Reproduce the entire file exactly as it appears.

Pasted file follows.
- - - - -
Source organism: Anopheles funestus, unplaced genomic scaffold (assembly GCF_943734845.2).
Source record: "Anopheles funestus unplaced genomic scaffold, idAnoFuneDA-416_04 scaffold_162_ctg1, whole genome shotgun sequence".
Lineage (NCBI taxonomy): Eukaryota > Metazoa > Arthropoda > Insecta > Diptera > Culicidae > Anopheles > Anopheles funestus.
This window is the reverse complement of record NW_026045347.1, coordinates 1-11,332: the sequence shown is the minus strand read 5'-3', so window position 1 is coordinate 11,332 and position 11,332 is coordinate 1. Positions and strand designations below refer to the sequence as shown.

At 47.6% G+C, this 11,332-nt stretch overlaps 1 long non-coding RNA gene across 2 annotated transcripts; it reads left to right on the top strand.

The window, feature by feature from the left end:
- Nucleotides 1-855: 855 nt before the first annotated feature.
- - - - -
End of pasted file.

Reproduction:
Source organism: Anopheles funestus, unplaced genomic scaffold (assembly GCF_943734845.2).
Source record: "Anopheles funestus unplaced genomic scaffold, idAnoFuneDA-416_04 scaffold_162_ctg1, whole genome shotgun sequence".
Lineage (NCBI taxonomy): Eukaryota > Metazoa > Arthropoda > Insecta > Diptera > Culicidae > Anopheles > Anopheles funestus.
This window is the reverse complement of record NW_026045347.1, coordinates 1-11,332: the sequence shown is the minus strand read 5'-3', so window position 1 is coordinate 11,332 and position 11,332 is coordinate 1. Positions and strand designations below refer to the sequence as shown.

At 47.6% G+C, this 11,332-nt stretch overlaps 1 long non-coding RNA gene across 2 annotated transcripts; it reads left to right on the top strand.

The window, feature by feature from the left end:
- Nucleotides 1-855: 855 nt before the first annotated feature.